MARKS - HALLMARKS - HISTORY
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further WMF marks and information:
WMF - Supplementary marks for hollow-ware
A = reject item
AA = refuse
as = antique silver finish
B = Britannia-metal
bg = gilt base
brass = export mark
copper = export mark
D.R.P. Deutsches Reichspatent (Imperial German Patent)
ep = electro-plated
gg = entirely gilt
go = parcel-gilt
ig = gilt interior
I/O = Normal thickness of gilding or silver-plating
M = brass
MB = partly brass, partly Britannia metal
N NS = nickel-silver
O silver-plate deposit, 50% thicker than the normal coating
OX = oxidized
zg = fancy gilt
* = export ware or special production (possibly)
Hollow ware and trays
Cutlery and Napkin Rings
WMF - WURTTEMBERGISCHE METALLWARENFABRIK: HISTORY
In 1853, Daniel Straub, a miller from Geislingen, joined forces with the Schweizer Brothers to form the
"Metallwarenfabrik Straub & Schweizer" in Geislingen. This was the second company to be
founded by Straub - previously in 1850, from the nucleus of a small repair workshop, which he had set up
to work on the construction of Geislingen's famous railway incline, he had founded the Maschinenfabrik
Geislingen. This company was involved mainly in manufacturing mill turbines and traded throughout Europe.
As early as 1862, the young company distinguished itself by winning a gold medal at the World Exhibition in
London. In 1866, following the departure of the brothers Louis and Friedrich Schweizer, the company was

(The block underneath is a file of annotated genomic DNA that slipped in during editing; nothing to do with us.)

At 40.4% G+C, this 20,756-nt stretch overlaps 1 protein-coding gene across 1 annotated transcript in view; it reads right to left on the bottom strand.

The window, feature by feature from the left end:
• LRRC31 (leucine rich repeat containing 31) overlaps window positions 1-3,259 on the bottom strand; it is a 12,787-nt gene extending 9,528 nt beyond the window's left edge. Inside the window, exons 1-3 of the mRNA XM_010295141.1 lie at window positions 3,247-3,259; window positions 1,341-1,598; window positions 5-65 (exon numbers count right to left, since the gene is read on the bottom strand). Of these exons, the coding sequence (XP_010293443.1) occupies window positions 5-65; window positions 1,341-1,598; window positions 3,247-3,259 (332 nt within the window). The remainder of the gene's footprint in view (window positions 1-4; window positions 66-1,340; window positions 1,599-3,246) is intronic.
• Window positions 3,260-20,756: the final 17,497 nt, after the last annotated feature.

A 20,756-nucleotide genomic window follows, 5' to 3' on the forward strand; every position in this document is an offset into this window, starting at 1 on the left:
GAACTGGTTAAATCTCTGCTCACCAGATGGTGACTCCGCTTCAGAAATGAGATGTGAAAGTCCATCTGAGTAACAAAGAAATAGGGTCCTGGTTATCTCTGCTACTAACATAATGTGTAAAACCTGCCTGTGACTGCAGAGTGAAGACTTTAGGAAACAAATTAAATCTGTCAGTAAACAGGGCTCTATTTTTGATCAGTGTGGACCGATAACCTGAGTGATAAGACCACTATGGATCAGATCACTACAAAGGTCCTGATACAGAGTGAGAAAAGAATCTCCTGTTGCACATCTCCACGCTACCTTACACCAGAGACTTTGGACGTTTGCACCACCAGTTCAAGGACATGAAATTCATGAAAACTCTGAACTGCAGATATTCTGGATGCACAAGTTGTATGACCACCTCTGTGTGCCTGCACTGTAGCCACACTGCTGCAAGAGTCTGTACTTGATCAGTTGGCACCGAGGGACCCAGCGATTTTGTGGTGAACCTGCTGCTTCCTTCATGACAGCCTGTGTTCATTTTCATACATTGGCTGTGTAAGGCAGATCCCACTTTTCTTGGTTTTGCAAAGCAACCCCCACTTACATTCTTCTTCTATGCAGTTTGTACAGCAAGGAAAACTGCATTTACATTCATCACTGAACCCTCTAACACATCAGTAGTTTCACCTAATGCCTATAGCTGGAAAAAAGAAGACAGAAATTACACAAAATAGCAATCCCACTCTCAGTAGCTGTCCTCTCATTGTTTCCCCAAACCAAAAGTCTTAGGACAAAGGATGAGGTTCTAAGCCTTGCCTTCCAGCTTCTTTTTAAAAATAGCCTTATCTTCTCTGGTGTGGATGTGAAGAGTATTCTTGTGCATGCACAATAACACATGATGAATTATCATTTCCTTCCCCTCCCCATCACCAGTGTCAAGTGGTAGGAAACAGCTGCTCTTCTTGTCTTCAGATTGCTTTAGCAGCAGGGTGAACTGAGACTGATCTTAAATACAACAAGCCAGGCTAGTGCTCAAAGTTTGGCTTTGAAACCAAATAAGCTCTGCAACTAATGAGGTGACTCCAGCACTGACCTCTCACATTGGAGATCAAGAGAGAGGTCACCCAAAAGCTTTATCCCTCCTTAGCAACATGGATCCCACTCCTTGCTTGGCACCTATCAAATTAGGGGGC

renamed Straub & Sohn" (Straub & Son). The company showroom, built in 1868 in Berlin, gradually
evolved to become the company's first retail outlet. Three years later, the company was already employing
60 workers. By 1880, the number of employees had grown to approximately 200 and the company was already
producing 960 different items.
1880 saw the merger between Straub & Sohn and "Ritter & Co.", Esslingen, to form a public
limited company under the name of Wurttembergische Metallwarenfabrik. At the time of the merger, Ritter &
Co.'s Esslingen factory was already using the electroplating method of silver plating and had the more
modern production facilities at its disposal. Straub's company, on the other hand, was the more profitable
of the two.
1892 saw the development of a special technique for silver plating cutlery, whereby the silver is
distributed in a way that, at the points of the cutlery most exposed to wear and tear, the coating is twice
as thick as elsewhere. This process was patented and is still in use today. Known nowadays as 'Perfect
Hard Silver plating' the technique remains exclusive to WMF.
Under Carl Hugele the company gained international standing. At the turn of the century the factory in
Geislingen employed 3,000 workers. By 1910, this number had already grown to 4,000, making WMF the largest
company in Wurttemberg at this time. Sales catalogues were printed in twelve languages. Subsidiary
companies in London, Warsaw and Vienna opened up export markets.
Under the direction of Albert Mayer the WMF studio was influenced by the art nouveau style. The product
range was modernized and considerably extended. In 1905 WMF acquired a majority holding of the Cologne
company Orivit AG, which manufactured products from "Orivit", a tin alloy.
As of 1925, products created by the Contemporary Decorative Products Department (NKA) made their debut on
the market. This department was set up under the direction of Hugo Debach in order to establish the name
of WMF amongst consumers interested in art and design. This department was responsible for producing the
special "Ikora" finish, which has earned an important place in the annals of art history. The
"Ikora" brand name referred to a specific method of treating the surface of the metal, by which
layers of coating were applied in a partly chemical and partly heat induced process. A host of newly
developed hand-finishing techniques enhanced the possibilities for adding decorative flourishes to the